Food supply issues discussed at Agriculture Ministers' ConferenceSociety
Ulaanbaatar /MONTSAME/ The International Green Week event was held virtually under the topic “How to feed the world in times of pandemics and climate change?” on January 18-22 in Berlin, Germany. Minister of Food, Agriculture and Light Industry Z.Mendsaikhan and State Secretary T.Jambaltseren attended the event which brought together agriculture ministers and high-level representatives of international organizations.
Hunger has been on the rise worldwide since 2014, with nearly 690 million people suffering from hunger prior to the COVID-19 pandemic, and that an estimated 2 billion people in the world do not have regular access to adequate food. At the same time at least 3 billion people do not have access to affordable healthy diets. This situation is caused by many challenges, such as poverty, increased inequalities, armed conflicts, economic downturns, depletion of natural resources and biodiversity loss, which often cause migration, and is being exacerbated by climate change and the COVID-19 pandemic.
Despite COVID-19, global food supply and international markets have been relatively stable, and are necessary to guarantee adequate functioning of supply chains under the rules governing international trade. The socio-economic consequences of the COVID-19 pandemic, including unemployment, income loss and difficulties in accessing food, may have forced up to 130 million more people into chronic hunger during 2020. Furthermore, approximately 7 million additional children under 5 may have developed acute undernutrition in 2020. The COVID-19 pandemic has ended a two-decade streak of global progress in poverty reduction and will have pushed up to 150 million people into extreme poverty by 2021.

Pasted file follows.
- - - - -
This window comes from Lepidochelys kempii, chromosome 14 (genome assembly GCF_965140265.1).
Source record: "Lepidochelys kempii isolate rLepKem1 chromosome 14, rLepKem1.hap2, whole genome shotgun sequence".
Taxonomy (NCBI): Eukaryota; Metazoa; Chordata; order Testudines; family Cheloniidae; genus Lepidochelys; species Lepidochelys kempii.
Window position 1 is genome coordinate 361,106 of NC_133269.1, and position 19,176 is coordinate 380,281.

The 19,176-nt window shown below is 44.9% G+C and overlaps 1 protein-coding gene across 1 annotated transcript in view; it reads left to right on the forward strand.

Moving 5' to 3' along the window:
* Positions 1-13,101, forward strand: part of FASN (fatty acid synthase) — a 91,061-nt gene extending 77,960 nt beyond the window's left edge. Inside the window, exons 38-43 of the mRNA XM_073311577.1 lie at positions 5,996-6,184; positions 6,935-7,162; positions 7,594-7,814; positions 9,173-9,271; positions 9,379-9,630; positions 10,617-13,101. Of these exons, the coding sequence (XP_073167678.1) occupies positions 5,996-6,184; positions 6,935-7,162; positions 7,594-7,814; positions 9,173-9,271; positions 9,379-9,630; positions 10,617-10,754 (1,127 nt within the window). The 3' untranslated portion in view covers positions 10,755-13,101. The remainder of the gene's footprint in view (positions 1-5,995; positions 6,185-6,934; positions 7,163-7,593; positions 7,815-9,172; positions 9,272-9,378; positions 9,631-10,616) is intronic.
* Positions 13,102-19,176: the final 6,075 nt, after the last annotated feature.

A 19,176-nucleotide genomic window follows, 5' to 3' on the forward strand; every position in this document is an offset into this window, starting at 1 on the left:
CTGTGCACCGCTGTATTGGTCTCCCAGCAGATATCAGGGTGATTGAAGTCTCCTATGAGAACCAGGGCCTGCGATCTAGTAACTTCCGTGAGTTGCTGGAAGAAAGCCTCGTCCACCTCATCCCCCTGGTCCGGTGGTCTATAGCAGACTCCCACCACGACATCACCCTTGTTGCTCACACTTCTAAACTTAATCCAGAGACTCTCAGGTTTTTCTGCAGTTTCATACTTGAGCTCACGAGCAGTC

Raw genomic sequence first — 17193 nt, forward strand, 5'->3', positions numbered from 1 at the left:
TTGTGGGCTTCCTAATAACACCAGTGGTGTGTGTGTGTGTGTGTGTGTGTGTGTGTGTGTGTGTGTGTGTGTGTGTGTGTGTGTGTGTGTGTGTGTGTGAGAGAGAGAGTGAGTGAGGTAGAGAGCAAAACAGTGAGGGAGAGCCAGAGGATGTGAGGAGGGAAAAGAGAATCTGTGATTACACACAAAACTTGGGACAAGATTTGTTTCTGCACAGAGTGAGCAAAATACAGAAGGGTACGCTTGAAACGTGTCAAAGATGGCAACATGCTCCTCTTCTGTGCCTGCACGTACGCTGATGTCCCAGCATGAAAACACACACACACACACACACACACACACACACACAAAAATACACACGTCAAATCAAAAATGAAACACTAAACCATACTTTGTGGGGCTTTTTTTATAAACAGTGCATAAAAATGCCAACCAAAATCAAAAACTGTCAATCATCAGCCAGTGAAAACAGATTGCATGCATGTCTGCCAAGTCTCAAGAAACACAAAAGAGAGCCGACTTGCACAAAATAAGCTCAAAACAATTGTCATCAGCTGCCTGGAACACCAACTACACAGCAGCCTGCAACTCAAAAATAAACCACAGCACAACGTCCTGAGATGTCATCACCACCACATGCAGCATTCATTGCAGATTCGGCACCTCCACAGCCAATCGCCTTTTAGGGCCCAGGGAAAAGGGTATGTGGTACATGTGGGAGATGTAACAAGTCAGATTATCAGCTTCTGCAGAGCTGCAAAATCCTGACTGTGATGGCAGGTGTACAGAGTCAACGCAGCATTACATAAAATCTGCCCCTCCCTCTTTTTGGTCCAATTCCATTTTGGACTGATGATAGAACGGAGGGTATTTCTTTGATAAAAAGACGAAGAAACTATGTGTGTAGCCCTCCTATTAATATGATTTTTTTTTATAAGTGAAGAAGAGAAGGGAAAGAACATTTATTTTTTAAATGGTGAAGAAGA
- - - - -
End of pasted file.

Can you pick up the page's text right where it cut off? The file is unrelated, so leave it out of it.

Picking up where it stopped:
UN Secretary General António Guterres has warned of an impending global food emergency as one of the consequences of the pandemic and has called for the global community to make greater efforts to improve food systems.
At the same time, climate change remains a global challenge of utmost importance, especially for the most vulnerable countries - those with delicate ecosystems, high biodiversity, those affected by coastal erosion, droughts, floods and those afflicted by poverty.
Against this background, the forum attendees underscore the need to significantly strengthen cross-sectoral, multilateral cooperation and solidarity to minimize the impact of the current pandemic on food security and nutrition, to prevent future pandemics and to mitigate and adapt to climate change while also tackling other challenges such as biodiversity loss with joint actions. And the final communique adopted on January 22 calls for impetus for climate action, response to COVID-19, and preventing future pandemics - the overarching theme of this year's forum.